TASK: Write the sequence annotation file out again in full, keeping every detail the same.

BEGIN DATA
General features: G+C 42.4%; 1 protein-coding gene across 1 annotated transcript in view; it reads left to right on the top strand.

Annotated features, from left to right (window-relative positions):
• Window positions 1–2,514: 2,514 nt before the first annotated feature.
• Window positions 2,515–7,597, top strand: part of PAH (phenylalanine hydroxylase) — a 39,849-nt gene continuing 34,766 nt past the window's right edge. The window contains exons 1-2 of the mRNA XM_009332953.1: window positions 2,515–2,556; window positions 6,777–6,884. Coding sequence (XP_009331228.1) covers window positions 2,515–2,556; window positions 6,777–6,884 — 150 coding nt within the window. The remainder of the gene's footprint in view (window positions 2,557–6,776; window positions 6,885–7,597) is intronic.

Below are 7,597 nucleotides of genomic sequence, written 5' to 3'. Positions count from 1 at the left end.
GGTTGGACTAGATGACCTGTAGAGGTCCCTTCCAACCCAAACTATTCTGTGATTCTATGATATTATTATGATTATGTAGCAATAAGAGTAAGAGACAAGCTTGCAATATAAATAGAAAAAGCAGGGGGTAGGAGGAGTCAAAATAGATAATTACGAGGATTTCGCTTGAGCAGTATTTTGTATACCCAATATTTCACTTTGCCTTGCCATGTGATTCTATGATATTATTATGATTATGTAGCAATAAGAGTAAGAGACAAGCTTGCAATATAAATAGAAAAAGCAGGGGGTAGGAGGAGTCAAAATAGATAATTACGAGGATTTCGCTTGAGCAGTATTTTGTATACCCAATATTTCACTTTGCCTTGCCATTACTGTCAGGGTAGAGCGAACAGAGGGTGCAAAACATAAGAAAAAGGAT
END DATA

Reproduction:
General features: G+C 42.4%; 1 protein-coding gene across 1 annotated transcript in view; it reads left to right on the top strand.

Annotated features, from left to right (window-relative positions):
• Window positions 1–2,514: 2,514 nt before the first annotated feature.
• Window positions 2,515–7,597, top strand: part of PAH (phenylalanine hydroxylase) — a 39,849-nt gene continuing 34,766 nt past the window's right edge. The window contains exons 1-2 of the mRNA XM_009332953.1: window positions 2,515–2,556; window positions 6,777–6,884. Coding sequence (XP_009331228.1) covers window positions 2,515–2,556; window positions 6,777–6,884 — 150 coding nt within the window. The remainder of the gene's footprint in view (window positions 2,557–6,776; window positions 6,885–7,597) is intronic.

Below are 7,597 nucleotides of genomic sequence, written 5' to 3'. Positions count from 1 at the left end.
GGTTGGACTAGATGACCTGTAGAGGTCCCTTCCAACCCAAACTATTCTGTGATTCTATGATATTATTATGATTATGTAGCAATAAGAGTAAGAGACAAGCTTGCAATATAAATAGAAAAAGCAGGGGGTAGGAGGAGTCAAAATAGATAATTACGAGGATTTCGCTTGAGCAGTATTTTGTATACCCAATATTTCACTTTGCCTTGCCATGTGATTCTATGATATTATTATGATTATGTAGCAATAAGAGTAAGAGACAAGCTTGCAATATAAATAGAAAAAGCAGGGGGTAGGAGGAGTCAAAATAGATAATTACGAGGATTTCGCTTGAGCAGTATTTTGTATACCCAATATTTCACTTTGCCTTGCCATTACTGTCAGGGTAGAGCGAACAGAGGGTGCAAAACATAAGAAAAAGGAT